Everyone knows that computers are our future. It must be true because that is what everyone seems to be saying. Perhaps someone should tell the kids entering college. As of 2014, USA Today reported that the top 10 most popular college majors have been unchanged for some time. Computer science is nowhere on the list. As it turns out, the people getting an education in preparation for their future aren’t all that excited about a formal education in computers. There are a number of reasons that might explain this state of affairs.
- Fear Factor – The general public is still afraid of computers. They feel a little more comfortable about buying one and turning one on to do a familiar task, but the moment something goes wrong, they pick up the phone and call someone else. It is one thing to use a working computer for a known task, and quite another to attempt a repair or go anywhere near the command line.
- Trucks vs. Cars – As Steve Jobs noted, traditional computers are more like trucks. They will always have a use, but most people don’t need to own one. Traditional computers are being overtaken by smartphones and tablets.
- No Need to Learn – Thirty years ago, it was necessary for people to know how to maintain a vehicle. A certain amount of maintenance wants required. Now, it’s not. You don’t even need to know how to change a tire these days. Computers are much the same way. There are plenty of programmers making all the apps we could ever want. Computers work well enough so that we never need to open the chassis.
There are plenty of places like the Computer Science schools in Pennsylvania that understand the value of a solid CS foundation. Although business-related majors top the list, GMU has this to say about how CS can make a difference:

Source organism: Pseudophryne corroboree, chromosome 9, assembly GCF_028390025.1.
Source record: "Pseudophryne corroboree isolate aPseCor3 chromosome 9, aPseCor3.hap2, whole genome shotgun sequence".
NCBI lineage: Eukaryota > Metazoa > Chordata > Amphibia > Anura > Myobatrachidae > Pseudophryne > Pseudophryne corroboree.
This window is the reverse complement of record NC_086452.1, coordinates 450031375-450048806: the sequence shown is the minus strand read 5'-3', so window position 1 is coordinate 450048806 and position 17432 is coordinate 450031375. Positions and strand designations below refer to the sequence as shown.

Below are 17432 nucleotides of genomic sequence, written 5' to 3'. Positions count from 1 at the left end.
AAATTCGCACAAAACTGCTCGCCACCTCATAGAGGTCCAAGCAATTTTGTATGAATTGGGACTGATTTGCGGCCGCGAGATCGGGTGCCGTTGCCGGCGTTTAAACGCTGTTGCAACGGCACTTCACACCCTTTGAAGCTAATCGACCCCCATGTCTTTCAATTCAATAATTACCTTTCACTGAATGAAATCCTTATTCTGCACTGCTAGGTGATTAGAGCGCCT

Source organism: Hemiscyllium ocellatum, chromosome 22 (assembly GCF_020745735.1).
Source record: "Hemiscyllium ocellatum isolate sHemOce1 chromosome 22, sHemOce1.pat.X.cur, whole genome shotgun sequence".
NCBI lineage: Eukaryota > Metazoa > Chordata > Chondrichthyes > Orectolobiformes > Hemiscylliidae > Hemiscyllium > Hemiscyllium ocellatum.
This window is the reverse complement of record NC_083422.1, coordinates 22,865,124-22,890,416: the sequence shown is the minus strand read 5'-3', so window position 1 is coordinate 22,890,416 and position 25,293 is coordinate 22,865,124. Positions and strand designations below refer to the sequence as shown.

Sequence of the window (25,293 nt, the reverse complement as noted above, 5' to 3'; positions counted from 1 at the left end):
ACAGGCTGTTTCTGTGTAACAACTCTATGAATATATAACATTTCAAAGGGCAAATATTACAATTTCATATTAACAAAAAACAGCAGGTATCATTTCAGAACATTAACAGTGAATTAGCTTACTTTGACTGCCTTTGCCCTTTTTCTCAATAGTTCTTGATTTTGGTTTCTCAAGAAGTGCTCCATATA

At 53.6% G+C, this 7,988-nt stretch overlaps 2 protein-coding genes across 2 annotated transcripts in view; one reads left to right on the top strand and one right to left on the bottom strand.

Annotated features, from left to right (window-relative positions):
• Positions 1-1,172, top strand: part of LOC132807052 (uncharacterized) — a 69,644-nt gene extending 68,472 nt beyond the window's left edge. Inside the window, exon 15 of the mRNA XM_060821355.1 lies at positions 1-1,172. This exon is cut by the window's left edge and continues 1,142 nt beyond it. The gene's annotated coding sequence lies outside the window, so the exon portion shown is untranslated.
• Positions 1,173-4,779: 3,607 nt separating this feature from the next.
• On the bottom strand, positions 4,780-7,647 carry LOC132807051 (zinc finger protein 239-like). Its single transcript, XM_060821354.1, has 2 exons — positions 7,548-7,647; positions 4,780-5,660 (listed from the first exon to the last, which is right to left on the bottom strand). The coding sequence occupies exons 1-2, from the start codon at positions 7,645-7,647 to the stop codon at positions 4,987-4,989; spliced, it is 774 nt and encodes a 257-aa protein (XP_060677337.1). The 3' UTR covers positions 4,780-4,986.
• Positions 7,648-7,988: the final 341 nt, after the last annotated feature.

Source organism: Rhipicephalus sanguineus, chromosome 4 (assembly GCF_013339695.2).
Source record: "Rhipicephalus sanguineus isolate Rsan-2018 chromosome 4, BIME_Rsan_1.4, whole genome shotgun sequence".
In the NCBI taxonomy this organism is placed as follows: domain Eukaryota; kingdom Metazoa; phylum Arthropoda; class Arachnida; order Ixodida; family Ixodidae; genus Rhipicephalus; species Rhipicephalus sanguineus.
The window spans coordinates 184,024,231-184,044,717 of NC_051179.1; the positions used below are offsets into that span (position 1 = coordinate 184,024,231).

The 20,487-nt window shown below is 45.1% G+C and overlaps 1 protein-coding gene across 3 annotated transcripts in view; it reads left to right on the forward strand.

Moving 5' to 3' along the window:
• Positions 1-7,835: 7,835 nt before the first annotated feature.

With courses in business disciplines, such as accounting, marketing or management, you will extend your Computer Information Science toolkit to include skills today’s businesses want and need. Choosing a concentration in Business will give you important insight into how businesses operate.
Here are a few other things you can do with that computer science degree:
1. Software Developer
Somebody has got to make the software you use everyday. On average, that person also makes about $90,000 a year. It could be for iOS and Android or for the next connected toaster. All computers need software to run. If you are the software developer to write it, you could determine the future of breakfast.
2. Web Development
Millennials spend about 40 hours per week on the Web. That’s what we used to call a work week. Now, it’s just a little light browsing. The point is that someone has to code all that infrastructure, content management, widgets, design, and layout. And the one who does it will bring home about $82,000.
3. Tech Support and IT
There is the level of tech support agent that tells you to unplug and replug all your devices. Then, there is the one that actually has the solutions to your problem. That’s the one you want to be. Perhaps corporate IT is more your speed. Either way, about $72,000 makes either a great choice.
4. Security Architect
PayScale lists some of the best jobs for CS majors by salary. These tend to be more managerial. A security architect designs the security framework and protocols for a company. When data breaches happen, the fingers point at her. At $132,000, she can handle the pressure.
5. Business Intelligence Architect
BI also makes you a solid member of the six-figures club. It is another happy merger between CS and business. These days, collecting large amounts of data is easy. Analyzing that data to help a company make the right decisions is the challenge. Your expertise in computers and your business acumen is just the thing some forward-thinking company is looking for at this very moment. They are also looking to pay you about $122,000.
While the possibilities are not endless, there are a lot more than what is listed here. There may be legitimate reasons for avoiding a computer science major, but the lack of career opportunity, fulfillment, and reward are not among them.
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